Two self-defense groups in Mexico’s troubled state of Guerrero have accused each other of involvement in organized crime, illustrating the complexity of the criminal landscape in the country’s heroin epicenter.
The Union of Peoples and Organizations of the State of Guerrero (Union de Pueblos y Organizaciones del Estado de Guerrero – UPOEG) and the United Front for the Security and Development of the State of Guerrero (Frente Unido por la Seguridad y Desarrollo del Estado de Guerrero – FUSDEG) have long been rivals in the southern state, but their relationship is in its “tensest moments yet” according to the newspaper Milenio.
The two groups are allegedly fighting over control of part of the federal highway 95, also known as the Heroin Highway, which connects the violent seaside resort town of Acapulco with the state capital Chilpancingo, and eventually, Mexico City. Both groups maintain checkpoints along the part of the highway that runs between Petaquillas and Xaltianguis, Milenio reports.
Bruno Plácido, one of the leaders of the UPOEG, claims the FUSDEG is pushing for members of the Ardillos drug gang — which wields considerable power in the state — to be installed in seats in community assemblies that control some towns.
Salvador Alanís, head of the FUSDEG, says that the UPOEG have formed their own cartel called Sur Sierra Unida (Southern Sierra United), dedicated to the production of poppy. The FUSDEG leader says the rival group maintains links to the Familia Michoacana and the Jalisco Cartel – New Generation.
Guerrero’s governor Héctor Astudillo Flores signaled in late October that the growing conflict between the two groups (frequently blamed for gun battles and deaths in different points around the state) could develop into a security issue that might require state intervention, but he was vague about when and how that might take place.
“The governor should, of course, have the timing to understand when to act, and I think there are two routes,” he said in comments reported by Prensa Libre.
Astudillo said one route involved “peace through dialogue to control the passions, resentments and disputes and to stop the generation of more violence.”
The other, he said, “is the issue of disarmament…[a route] which requires much prudence and responsibility.”
InSight Crime Analysis
The conflict between the two armed groups — former allies supposedly dedicated to the protection of Guerrero’s beleaguered communities — shows how all social actors are impacted by the lawlessness, criminality and impunity that characterizes one of Mexico’s most violent states.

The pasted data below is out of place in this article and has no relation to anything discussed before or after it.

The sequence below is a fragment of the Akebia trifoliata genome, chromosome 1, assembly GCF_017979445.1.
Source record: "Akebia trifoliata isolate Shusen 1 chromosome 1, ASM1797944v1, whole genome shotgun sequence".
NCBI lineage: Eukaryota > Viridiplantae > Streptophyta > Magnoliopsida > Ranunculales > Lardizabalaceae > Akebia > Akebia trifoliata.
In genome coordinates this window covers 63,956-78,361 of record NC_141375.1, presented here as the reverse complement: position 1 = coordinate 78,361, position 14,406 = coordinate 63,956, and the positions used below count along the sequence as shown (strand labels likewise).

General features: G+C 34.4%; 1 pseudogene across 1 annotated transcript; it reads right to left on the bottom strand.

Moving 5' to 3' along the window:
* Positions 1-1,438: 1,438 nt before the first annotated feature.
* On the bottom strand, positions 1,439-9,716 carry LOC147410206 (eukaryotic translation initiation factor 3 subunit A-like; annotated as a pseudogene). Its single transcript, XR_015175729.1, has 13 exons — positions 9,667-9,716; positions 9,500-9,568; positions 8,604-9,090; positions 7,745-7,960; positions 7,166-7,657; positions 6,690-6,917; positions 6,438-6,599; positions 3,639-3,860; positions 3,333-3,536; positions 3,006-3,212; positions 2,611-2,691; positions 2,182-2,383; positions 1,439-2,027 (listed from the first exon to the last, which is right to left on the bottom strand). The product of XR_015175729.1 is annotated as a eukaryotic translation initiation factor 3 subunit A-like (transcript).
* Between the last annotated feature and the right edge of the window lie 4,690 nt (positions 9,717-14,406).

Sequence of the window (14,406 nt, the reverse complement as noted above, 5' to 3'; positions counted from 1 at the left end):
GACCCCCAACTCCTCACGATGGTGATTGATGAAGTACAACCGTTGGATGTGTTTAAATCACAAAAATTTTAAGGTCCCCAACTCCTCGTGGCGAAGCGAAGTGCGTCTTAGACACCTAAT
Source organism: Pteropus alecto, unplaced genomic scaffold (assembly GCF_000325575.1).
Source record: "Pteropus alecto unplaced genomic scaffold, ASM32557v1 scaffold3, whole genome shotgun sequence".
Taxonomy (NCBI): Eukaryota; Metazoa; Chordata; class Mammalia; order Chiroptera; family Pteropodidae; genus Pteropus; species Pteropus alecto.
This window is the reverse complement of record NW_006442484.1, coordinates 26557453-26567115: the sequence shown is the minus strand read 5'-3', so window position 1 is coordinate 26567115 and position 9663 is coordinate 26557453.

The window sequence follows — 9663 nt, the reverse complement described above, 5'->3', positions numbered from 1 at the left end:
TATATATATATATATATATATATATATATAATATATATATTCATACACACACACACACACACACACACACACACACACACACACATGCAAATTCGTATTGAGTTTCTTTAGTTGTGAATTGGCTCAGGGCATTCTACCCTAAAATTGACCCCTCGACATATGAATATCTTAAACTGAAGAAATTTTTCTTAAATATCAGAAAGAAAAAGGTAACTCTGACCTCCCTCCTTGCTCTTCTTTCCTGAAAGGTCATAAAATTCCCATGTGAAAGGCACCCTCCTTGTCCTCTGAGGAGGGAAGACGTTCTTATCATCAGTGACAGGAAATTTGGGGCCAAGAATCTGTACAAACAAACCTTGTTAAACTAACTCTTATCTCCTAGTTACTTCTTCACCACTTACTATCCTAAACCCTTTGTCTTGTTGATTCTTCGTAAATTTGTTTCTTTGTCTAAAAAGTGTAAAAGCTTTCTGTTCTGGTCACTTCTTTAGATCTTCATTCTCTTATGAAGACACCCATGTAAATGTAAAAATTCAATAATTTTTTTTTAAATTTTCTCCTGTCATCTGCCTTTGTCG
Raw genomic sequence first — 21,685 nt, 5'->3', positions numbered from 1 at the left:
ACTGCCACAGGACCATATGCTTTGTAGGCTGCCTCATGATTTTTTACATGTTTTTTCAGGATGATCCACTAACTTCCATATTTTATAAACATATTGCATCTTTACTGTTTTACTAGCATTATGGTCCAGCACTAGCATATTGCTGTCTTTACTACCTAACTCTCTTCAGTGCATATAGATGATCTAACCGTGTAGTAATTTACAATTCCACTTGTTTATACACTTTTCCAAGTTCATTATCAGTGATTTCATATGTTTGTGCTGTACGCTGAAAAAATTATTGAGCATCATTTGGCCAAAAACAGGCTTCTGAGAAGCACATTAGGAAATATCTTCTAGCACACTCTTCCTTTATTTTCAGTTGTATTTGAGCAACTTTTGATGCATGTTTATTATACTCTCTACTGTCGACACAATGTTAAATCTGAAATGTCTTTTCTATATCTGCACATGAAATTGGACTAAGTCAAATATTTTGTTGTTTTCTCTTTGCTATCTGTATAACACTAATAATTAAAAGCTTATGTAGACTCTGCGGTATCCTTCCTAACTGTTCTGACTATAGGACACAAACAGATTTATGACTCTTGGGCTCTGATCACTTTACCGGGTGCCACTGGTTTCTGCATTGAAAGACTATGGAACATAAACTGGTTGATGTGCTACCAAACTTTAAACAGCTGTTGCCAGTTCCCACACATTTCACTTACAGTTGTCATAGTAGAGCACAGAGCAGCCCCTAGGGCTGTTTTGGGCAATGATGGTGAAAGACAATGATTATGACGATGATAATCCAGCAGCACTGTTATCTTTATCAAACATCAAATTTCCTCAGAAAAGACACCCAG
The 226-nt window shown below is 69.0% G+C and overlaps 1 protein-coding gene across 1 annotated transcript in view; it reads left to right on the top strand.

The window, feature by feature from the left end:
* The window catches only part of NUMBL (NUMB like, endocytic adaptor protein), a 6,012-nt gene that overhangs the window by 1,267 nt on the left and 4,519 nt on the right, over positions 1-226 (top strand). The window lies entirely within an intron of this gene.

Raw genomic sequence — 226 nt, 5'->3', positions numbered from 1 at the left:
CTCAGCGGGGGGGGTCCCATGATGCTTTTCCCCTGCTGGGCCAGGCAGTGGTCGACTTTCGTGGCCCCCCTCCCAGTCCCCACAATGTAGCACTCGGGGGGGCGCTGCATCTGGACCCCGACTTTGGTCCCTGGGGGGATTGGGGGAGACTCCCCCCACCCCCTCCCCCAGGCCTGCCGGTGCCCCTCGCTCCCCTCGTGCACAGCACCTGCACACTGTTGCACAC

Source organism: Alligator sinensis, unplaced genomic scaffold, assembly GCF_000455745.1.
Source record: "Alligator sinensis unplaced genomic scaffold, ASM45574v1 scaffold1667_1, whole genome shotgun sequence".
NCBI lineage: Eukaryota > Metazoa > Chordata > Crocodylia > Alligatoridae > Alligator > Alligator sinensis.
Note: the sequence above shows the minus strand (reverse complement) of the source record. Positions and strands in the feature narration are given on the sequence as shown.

More than half of all of the heroin produced in Mexico is produced in the mountains of Guerrero, much of it in clandestine “gardens” tended by humble farmers with few other options. As the heroin market in the United States has boomed, so has the heroin business in Guerrero, and estimates of the number of criminal groups vying for a share have been as high as 50. It is hard for even the most well-meaning of organizations to resist the forces unleashed by such market forces. Astudillo has even suggested legalizing the state’s poppy trade as a means of bringing down the violence and corruption that has plagued it for years.
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The mass kidnapping of 43 students from the rural teacher’s school of Ayotzinapa from the small city of Iguala more than two years ago drew condemnation from around the world, but it was just the most high-profile example of the sorts of murders and disappearances that happen on a nearly daily basis in Guerrero at the hands of criminal groups and corrupt officials.
If indeed the self-defense groups are working in collaboration with other criminal gangs, or producing and trafficking poppy and its derivatives themselves, then they may be simply following a cynical trend that is unlikely to be reversed without a drop in US demand for the illicit substances linked to much of the region’s violence.